And is there a reason you have the reality show aspect as opposed to just having it be a scientific exploration?
This also came from Mars One; they claimed that they were going to fund their efforts through a reality show. For me, that turned a ridiculous idea — a one-way mission to Mars — into an absurd one. I mean, science is serious business.
That said, I don’t think science fiction should always be serious. If you’re imagining an experience on another planet, why not have some fun with it? So I kept the reality TV idea. And of course, fun can end up being pretty serious. I think it says some significant and discomfiting things about our sensation-fueled capitalist present if it’s plausible that a private sector mission to Mars would try to pay its way through something like this.
Once you added the reality show aspect, did you ever consider having the participants be housewives or Kardashians or some musician instead of scientists? Because I could see Kendall Jenner rock a space suit.
Well, the Mars One Project apparently attracted a pretty big range of applicants. Not just the scientists you’d expect but also hairdressers and sci-fi nuts and hikers and so on. I don’t think that anybody really famous applied; surely Mars One would have made a lot of noise about a celebrity applicant. For my part, I wanted to keep things human-sized. (Down to Earth, if you’ll forgive the expression.) Basically, I went to Mars not to study Mars but instead to study people. To put folks in a situation where they would have to show who they really are. Now, I’m not saying the Kardashians aren’t people — but they aren’t regular people, and regular people are what interest me most.
How To Mars is obviously a science fiction story. But is there more to it? Is it hard sci-fi, a sci-fi space opera story…?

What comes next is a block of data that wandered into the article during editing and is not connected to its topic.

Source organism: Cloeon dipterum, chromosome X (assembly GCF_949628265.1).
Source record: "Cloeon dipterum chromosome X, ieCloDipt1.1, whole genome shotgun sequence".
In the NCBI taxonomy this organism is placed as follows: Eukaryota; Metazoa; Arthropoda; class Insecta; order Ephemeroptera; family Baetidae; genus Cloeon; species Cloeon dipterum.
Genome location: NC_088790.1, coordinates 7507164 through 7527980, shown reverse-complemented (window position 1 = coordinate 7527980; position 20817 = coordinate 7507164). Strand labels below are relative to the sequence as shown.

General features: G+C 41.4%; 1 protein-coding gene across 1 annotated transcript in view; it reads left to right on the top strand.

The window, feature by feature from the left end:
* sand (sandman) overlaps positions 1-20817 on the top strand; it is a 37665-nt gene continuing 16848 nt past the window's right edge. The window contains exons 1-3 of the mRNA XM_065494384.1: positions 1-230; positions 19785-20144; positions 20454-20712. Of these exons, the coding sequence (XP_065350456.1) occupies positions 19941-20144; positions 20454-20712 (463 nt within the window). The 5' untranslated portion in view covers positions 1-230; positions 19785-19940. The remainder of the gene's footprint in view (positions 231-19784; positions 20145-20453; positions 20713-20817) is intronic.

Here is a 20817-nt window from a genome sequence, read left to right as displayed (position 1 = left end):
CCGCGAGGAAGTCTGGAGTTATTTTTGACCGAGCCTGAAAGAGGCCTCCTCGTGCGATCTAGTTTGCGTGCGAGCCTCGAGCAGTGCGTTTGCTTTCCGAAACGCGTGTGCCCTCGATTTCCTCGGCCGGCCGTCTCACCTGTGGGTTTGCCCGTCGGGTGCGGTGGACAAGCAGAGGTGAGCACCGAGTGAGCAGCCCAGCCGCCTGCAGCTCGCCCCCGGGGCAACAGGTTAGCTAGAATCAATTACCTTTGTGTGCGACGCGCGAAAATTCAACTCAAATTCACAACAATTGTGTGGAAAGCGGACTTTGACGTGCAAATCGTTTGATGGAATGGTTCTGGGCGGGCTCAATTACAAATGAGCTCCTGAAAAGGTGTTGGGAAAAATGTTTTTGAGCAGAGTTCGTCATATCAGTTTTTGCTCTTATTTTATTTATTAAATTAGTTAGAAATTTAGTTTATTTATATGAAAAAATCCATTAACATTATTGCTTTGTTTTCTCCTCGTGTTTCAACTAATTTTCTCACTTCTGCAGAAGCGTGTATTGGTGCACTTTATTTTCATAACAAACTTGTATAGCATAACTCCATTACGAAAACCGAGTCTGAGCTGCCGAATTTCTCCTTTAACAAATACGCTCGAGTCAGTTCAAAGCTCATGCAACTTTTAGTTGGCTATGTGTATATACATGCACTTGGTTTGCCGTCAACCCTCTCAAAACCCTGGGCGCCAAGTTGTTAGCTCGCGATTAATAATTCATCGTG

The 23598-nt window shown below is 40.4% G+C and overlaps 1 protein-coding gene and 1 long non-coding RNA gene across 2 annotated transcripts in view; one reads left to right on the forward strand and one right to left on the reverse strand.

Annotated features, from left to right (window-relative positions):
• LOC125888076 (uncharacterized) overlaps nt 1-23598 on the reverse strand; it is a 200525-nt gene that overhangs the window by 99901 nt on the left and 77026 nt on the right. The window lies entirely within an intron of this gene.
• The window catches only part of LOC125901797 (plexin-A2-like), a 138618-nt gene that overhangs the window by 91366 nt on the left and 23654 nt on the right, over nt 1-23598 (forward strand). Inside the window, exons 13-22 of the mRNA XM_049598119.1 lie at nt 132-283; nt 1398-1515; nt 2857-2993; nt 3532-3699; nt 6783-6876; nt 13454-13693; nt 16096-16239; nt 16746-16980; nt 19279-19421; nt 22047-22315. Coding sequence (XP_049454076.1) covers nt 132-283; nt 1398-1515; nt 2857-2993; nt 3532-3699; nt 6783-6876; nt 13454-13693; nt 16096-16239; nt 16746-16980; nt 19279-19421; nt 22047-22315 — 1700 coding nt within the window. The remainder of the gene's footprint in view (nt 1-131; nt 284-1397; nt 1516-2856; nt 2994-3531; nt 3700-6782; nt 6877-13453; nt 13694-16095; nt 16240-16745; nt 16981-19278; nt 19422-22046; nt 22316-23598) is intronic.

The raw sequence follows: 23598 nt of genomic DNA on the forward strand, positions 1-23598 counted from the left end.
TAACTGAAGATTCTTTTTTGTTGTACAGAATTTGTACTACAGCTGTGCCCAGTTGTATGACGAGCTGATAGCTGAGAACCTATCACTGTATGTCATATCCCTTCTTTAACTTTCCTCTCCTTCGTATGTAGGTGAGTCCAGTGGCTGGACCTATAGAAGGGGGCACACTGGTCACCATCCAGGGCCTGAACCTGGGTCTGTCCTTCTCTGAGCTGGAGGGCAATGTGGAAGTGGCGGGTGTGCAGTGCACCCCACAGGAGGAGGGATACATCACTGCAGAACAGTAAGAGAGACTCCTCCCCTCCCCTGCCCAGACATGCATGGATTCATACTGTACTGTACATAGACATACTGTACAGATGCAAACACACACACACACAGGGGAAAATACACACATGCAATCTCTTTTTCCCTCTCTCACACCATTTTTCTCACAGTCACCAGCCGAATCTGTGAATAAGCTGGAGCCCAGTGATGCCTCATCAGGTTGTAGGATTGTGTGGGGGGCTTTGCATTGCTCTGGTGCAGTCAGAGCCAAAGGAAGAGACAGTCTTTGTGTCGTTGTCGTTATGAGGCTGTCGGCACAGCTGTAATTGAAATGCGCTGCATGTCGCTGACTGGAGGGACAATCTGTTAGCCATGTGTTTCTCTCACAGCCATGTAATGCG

Aside from the very general labels of science fiction and speculative fiction, I think this book would sit comfortably under labels like “literary fiction” (because of the emphasis on character) and “comedic fiction” (because of the emphasis on, well, humor). Also my own personal label of “elevator fiction.” For me, “elevator fiction” is any story that puts people in a situation together and doesn’t allow them to get away from each other, however much they might want to. Elevators have a lot of dramatic potential.
The book is definitely intended to be comedic — a blend of comedy and down-to-earth (ahem again) psychological drama. Writers who occupy the same kind of comedy / drama space I was going for include Charles Yu, George Saunders, Aimee Bender, Jonathan Lethem, Emily Mitchell, and Seth Fried. Of course, it’ll be up to readers to decide whether the book is actually funny or not.
Speaking of The Martian, How To Mars sound like it might be a little similar, though only a little. What makes them different?
Well, there is the fact that they both take place on Mars, but otherwise I’d say the books are pretty different. The Martian is, in my view, very heavily focused on the science of the situation, whereas How To Mars is much more focused on the human experience of being thrown together on this far-off planet. The obstacles and dangers on my Mars are at least as much psychological as they are physical. Well, there are plenty of both, I guess.
I’m guessing that The Martian was not a big influence on How To Mars then.
Not in any specific way, but of course I’m sure everything I read swirls around in there somewhere while I’m writing.
So are there any writers that had a big influence on How To Mars but not on anything else you’ve written?
I’m pretty ravenous when it comes to fiction, and I hope that everything I read has some kind of impact across everything I write. But there are a couple novels-in-stories that had a special influence on How To Mars (itself a novel-in-stories): Welcome To The Goon Squad by Jennifer Egan (which also helped me think through different formats for prose) as well as the gold standard of novels-in-stories, Allegra Goodman’s The Family Markowitz.